Maui: Hawaiian Superman
Now students are all excited about the Disney movie “Moana.” Moana means ocean in the Hawaiian language. I do not think there was ever a girl named Moana, not in historical times, nor in legends.
The Disney depiction of the character of Maui, a demi-god of the Pacific Islanders, is one I would have never recognized, after years of hearing stories about Maui from Pacific Islander storytellers, mainly Hawaiian and Tongan.
I have taught this story for years, and my students have enjoyed it greatly. We have to build a great deal of background knowledge. I enjoy telling this story to children all over the state, including Native Alaskans in rural areas. Many of my students had never seen the Pacific Ocean.
Building Background Knowledge
I start asking the students where the Hawaiian Islands are. Alaska has coast on the Pacific Ocean, so we have that starting point. However, there is a great temperature difference between the North Pacific and the middle of the Pacific Ocean, so we talk about the difference of temperature between warm oceans and the cold ocean they are familiar with.
I then ask the children to close their eyes and visualize that they are on a warm island in the middle of the Pacific Ocean. When I tell them to open their eyes, I ask them what they saw. Many children talk about sand and palm trees, some about surf boards and
Before I begin the Maui finds his strength, I ask the students what dangers are in the Pacific Ocean. We spend a bit of time talking about the dangers, sharks, whales, jelly fish, and the possibility of drowning. This also helps build background knowledge.
I show a slide show with sea turtles, a traditional ‘hale’ house, and volcanic mountains of Hawaii.
Children gather around me, I remind them that I am a storyteller, that I do not have a book to read to them today. “Where is the story?” I ask them. I tell them I keep the story in my heart, and I remind them to be quiet so that I will remember all the good parts of the story.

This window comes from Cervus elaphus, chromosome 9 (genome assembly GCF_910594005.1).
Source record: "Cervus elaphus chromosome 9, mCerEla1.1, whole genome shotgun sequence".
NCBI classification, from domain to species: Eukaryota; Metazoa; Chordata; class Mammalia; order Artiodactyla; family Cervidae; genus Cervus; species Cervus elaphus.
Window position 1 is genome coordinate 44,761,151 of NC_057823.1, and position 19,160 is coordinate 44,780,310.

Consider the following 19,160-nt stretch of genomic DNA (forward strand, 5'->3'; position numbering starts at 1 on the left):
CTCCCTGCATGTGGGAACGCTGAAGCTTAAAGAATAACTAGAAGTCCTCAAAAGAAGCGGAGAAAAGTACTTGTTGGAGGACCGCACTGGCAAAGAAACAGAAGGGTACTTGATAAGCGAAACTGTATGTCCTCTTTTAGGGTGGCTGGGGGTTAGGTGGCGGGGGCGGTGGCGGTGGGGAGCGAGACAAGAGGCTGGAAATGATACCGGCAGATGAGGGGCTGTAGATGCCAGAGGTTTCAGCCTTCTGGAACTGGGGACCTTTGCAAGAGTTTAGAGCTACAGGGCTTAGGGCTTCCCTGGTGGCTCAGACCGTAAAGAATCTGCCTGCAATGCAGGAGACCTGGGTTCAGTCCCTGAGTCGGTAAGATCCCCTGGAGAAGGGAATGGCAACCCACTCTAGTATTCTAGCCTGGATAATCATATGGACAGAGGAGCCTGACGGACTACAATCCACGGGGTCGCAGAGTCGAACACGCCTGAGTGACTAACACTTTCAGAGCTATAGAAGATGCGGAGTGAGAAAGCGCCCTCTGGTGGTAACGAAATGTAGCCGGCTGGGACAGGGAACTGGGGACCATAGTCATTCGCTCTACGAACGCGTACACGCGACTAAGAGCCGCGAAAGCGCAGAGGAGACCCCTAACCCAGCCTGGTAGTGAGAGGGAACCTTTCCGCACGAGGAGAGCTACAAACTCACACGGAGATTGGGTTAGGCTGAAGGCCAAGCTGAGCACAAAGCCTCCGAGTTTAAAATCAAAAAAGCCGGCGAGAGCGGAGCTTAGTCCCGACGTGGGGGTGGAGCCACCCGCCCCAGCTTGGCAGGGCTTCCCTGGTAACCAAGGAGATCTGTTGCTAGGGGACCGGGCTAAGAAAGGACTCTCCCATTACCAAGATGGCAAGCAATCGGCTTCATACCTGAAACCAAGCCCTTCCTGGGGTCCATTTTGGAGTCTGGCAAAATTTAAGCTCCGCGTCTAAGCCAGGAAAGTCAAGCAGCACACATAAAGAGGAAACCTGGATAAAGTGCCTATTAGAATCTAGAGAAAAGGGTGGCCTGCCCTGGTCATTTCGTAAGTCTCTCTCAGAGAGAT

Stories Come Alive
The story comes alive as I tell the story to the children. I demonstrate motions, such as eating breakfast; being strong –flexing the arms to show off their muscles– and swimming in the ocean. In that way we are both creating visual mages and and creating background knowledge. The children have created their own physical experience of waking up in a ‘hale” on the beach near a water fall, swimming in a warm ocean; and proving what a fast swimmer they are.
The stories are not on the 2 dimensional pages of the book, the story emerges from my heart and we create the story together, as we make images of the sun sparkling on the ocean, the dolphins splashing; the laughter; the fear of drowning or being bit by a shark. Or the fear of not making it home to loved one.
In the end of my version of this first story of Maui, he is rescued by a honu, a sea turtle, and reunited with his family as his mother finds him on the beach, and envelops him in her loving arms. I wrap my arms around myself in a hug, to show the children how Maui’s parents welcomed him back into the the warm hug of their unconditional love. The children do the same. From that moment, we keep the story of Maui in our hearts. It is a story that we created together, creating a caring community in our classroom.
Better than any Disney movie. By far.
You can share this story with you students also. I hope you have as much fun as we do, discovering this delightful character and the legends about him.
Maui Finds His Strength